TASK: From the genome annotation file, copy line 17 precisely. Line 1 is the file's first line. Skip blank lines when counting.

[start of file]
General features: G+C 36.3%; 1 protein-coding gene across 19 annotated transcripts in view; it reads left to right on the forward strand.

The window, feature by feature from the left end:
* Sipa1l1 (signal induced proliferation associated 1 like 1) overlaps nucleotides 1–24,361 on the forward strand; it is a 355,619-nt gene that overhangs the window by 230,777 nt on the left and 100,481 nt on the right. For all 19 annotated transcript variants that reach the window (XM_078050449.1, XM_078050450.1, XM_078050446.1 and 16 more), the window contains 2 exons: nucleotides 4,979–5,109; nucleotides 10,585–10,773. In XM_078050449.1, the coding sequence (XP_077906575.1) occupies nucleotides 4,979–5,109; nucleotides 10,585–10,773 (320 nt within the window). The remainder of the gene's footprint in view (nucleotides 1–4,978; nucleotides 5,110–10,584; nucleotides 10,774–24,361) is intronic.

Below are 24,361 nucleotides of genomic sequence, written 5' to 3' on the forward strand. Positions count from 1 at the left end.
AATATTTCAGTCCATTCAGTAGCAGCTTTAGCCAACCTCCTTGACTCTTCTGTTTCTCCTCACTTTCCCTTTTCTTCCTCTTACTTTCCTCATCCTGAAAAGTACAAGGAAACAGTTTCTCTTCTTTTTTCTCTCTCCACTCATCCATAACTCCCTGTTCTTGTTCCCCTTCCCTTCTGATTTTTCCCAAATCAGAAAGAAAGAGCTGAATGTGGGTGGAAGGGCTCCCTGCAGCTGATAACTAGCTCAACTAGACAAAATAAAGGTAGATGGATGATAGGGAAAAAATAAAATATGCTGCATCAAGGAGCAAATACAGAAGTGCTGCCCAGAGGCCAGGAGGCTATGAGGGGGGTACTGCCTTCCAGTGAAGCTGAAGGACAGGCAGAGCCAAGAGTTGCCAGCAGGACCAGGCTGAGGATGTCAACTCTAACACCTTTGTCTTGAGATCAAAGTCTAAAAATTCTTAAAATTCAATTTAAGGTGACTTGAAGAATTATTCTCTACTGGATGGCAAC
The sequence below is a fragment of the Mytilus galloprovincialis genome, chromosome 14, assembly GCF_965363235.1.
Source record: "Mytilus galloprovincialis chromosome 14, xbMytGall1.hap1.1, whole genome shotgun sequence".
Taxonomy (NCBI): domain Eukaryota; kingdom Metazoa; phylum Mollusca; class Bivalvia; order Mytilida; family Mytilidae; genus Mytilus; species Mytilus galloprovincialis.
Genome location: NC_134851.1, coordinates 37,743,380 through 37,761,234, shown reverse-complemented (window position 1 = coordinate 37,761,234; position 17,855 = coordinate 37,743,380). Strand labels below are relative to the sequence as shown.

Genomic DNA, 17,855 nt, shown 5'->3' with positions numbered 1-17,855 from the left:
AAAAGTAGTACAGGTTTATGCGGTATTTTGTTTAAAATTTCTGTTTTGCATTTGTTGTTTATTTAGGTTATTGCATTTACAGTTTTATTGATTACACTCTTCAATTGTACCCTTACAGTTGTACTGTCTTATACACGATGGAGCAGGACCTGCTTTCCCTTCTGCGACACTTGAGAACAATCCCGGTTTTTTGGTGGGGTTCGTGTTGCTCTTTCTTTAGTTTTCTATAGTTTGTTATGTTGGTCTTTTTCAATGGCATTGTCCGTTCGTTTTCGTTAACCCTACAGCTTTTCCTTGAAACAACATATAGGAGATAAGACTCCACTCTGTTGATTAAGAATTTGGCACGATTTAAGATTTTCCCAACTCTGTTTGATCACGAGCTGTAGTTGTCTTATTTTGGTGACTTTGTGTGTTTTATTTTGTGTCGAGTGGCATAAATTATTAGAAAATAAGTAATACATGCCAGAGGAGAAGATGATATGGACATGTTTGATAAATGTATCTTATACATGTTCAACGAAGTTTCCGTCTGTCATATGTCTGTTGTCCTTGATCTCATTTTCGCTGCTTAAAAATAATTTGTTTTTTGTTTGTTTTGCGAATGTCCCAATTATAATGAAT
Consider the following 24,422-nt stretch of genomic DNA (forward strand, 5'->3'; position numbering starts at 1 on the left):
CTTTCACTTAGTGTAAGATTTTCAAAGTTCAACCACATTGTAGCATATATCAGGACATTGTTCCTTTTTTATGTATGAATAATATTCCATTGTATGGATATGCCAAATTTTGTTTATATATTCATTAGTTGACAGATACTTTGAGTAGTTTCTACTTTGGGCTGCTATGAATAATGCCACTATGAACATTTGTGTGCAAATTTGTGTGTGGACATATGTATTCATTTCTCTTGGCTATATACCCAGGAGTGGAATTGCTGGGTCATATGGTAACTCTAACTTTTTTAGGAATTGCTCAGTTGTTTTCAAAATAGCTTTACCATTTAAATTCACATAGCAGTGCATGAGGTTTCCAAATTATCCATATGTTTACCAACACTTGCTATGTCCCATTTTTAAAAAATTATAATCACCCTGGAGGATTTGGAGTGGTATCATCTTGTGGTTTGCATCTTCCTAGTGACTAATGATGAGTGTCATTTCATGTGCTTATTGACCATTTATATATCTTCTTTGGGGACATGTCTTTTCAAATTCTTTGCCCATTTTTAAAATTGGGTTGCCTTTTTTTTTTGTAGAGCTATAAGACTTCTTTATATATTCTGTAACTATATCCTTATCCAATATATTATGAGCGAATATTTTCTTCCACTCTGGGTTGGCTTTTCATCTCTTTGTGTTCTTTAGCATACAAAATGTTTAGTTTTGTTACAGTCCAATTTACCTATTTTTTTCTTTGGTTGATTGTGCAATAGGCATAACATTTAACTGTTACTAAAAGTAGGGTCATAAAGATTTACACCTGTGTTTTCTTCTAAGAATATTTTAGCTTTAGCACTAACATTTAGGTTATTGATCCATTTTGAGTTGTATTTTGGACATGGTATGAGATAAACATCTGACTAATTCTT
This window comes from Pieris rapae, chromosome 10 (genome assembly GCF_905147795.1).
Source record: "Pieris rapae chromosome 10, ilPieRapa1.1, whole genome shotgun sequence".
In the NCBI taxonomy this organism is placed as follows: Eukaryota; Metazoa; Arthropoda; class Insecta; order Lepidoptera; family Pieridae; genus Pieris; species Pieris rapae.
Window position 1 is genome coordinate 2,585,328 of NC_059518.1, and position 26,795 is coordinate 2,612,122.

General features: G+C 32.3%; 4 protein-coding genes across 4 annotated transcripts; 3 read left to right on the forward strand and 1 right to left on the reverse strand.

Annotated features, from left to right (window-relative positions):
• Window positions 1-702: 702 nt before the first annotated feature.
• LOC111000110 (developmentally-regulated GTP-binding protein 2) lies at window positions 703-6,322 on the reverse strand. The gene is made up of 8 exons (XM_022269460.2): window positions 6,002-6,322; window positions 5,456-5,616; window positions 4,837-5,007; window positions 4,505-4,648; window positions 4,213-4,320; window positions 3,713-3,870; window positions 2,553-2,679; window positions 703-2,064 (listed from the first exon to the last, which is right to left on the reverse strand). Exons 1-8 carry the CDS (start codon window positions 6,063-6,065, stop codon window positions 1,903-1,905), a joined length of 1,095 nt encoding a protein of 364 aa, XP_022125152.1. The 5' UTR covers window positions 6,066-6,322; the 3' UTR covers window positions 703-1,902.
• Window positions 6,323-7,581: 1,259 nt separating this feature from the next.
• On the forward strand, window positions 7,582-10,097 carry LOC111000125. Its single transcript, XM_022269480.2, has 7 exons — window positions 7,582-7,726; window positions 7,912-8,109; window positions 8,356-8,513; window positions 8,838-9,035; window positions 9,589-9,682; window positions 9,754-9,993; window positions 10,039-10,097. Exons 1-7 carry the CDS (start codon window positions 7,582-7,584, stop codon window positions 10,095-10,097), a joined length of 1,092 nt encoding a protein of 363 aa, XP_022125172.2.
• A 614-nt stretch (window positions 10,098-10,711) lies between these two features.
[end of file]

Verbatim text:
Window position 1 is genome coordinate 2,585,328 of NC_059518.1, and position 26,795 is coordinate 2,612,122.